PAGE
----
There is probably a bigger pent-up supply of higher quality, larger, more profitable companies than there has been in a long time. The days of an unprofitable, fast-growing company hitting the marketplace are over. Companies coming to market today are much bigger and are in much better shape overall. Looking across the last five or six years, we've had three of the six biggest market cap companies become public this year.

“Given the high volume of private company activity leading up to this pause in the public markets, pent-up demand levels will be very large.”

Larry Grafstein, Deputy Chairman, Global Investment Banking, RBC

Wars and elections: the influence of external factors

Sperduto: As we think on the geopolitical front right now, the Israeli/Hamas conflict is having some meaningful and lasting impact on populations in the Middle East and across the globe. And it's not just simply about how it's hitting our markets.

Grafstein: The risk of exogenous shocks is more of a concern today than its been in a long time. And that is clearly beyond anyone's control. We’re also headed into an election year and politics can create a lot of volatility in the market.

Kolz: Yes, if we didn't have enough things to contend with, we throw a presidential election into it, and as we all know, that seems to start earlier and earlier every cycle. The rhetoric and the polarization, we're already seeing it, and it is likely to crescendo further.

The data would show you something that is a little bit more optimistic. Over the last dozen or so election years, all but two actually demonstrate positive S&P returns.

As we think on the geopolitical front right now, what's going on in the Israeli/Hamas conflict, is having some meaningful and lasting impact on populations in the Middle East and across the globe. It's not just simply about how it's hitting our markets.”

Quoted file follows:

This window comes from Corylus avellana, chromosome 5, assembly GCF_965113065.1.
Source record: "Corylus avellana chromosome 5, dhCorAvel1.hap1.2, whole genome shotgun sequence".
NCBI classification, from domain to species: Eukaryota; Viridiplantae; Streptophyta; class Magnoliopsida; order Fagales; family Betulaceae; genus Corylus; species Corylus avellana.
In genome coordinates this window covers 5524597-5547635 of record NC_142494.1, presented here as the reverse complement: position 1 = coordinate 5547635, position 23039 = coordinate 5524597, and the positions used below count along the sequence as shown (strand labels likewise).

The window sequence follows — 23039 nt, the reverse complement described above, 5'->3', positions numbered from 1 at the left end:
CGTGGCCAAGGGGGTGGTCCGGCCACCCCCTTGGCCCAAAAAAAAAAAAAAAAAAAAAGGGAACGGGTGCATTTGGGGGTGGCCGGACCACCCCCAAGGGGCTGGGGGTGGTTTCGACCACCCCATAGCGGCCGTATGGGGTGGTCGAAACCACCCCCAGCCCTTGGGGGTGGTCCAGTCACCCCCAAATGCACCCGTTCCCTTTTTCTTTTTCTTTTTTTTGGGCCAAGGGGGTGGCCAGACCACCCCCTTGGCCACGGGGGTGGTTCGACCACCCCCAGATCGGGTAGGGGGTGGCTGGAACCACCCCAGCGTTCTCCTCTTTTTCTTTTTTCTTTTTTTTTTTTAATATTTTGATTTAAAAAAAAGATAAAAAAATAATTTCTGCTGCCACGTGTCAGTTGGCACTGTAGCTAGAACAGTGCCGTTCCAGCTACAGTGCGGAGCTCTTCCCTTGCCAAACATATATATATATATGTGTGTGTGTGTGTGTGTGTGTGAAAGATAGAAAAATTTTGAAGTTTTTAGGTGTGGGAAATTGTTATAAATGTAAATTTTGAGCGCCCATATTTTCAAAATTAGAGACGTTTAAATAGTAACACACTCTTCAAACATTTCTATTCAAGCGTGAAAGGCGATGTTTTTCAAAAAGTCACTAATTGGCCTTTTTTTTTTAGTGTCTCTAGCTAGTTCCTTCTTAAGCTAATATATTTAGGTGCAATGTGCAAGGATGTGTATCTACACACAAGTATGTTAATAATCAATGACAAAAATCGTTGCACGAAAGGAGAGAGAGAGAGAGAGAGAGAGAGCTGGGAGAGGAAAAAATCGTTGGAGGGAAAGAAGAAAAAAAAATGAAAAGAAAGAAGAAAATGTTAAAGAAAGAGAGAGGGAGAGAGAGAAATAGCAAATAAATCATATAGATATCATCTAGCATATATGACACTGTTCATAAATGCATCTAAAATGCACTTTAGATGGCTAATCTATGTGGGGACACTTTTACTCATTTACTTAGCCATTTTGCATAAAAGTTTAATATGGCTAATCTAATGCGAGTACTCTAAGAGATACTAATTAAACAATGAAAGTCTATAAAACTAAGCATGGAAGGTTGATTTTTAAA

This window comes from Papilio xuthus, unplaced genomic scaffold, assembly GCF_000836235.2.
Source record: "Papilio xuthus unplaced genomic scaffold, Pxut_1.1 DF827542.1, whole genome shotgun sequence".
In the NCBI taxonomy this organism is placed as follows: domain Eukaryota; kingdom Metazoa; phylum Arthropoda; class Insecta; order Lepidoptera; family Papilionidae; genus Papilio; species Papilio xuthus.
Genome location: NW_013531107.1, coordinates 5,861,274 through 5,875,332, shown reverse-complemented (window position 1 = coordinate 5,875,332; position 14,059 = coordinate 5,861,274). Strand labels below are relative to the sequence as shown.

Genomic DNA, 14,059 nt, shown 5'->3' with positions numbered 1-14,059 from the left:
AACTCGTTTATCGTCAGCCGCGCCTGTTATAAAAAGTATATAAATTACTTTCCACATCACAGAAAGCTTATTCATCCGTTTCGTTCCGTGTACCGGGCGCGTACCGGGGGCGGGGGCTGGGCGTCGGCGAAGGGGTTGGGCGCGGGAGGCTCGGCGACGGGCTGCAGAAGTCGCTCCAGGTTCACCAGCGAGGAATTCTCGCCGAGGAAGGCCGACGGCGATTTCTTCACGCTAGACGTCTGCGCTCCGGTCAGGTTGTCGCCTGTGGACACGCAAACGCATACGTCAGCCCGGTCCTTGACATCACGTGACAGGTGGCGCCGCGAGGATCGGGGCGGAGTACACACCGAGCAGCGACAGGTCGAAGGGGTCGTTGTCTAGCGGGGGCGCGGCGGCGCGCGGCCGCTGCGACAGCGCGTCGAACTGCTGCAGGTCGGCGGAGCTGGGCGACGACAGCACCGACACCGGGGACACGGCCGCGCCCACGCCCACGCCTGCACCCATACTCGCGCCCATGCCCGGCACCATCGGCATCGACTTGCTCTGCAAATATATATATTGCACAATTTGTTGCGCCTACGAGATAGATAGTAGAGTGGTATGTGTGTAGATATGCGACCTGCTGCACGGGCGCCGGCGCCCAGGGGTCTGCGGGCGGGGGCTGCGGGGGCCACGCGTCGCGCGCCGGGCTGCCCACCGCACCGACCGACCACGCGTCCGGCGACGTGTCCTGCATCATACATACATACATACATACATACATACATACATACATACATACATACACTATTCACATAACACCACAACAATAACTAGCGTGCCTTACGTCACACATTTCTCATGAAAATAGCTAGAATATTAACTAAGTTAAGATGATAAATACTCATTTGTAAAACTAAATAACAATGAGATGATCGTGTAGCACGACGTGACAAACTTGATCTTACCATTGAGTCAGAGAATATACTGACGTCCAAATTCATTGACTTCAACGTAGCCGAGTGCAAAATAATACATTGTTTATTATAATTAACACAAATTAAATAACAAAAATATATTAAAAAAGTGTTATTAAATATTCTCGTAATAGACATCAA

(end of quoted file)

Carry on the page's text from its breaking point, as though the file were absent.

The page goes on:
Vito Sperduto, Co-Head, Global M&A, RBC

CEO Confidence

Sperduto: CEO confidence will continue to have an impact on M&A transaction decisions and the ability to do equity financings as well. I think there's still an expectation there will be some form of a U.S. recession. But at the same time, three-quarters of executives we surveyed also expect that it's going to be something they will be able to handle quickly. 

Kolz: For the earlier part of 2023, many of the CEOs that we talked to said, “even if I could go public, I don't think I'm quite ready yet.” I see some CEOs realize that they need a little bit more time. And that view starts at the macro level.

We lived through a time when we didn't have to worry about what the Fed chairman said for a while. We weren't parsing every word in the speech like we were 10, or 15 years ago. But now we're back to parsing every word and seeing exactly what has changed. And that certainly impacts CEO confidence, CEO psyche, boards, owners, and investors.

View audio transcript

Stay Informed

Get the latest insights from RBC Capital Markets delivered to your inbox.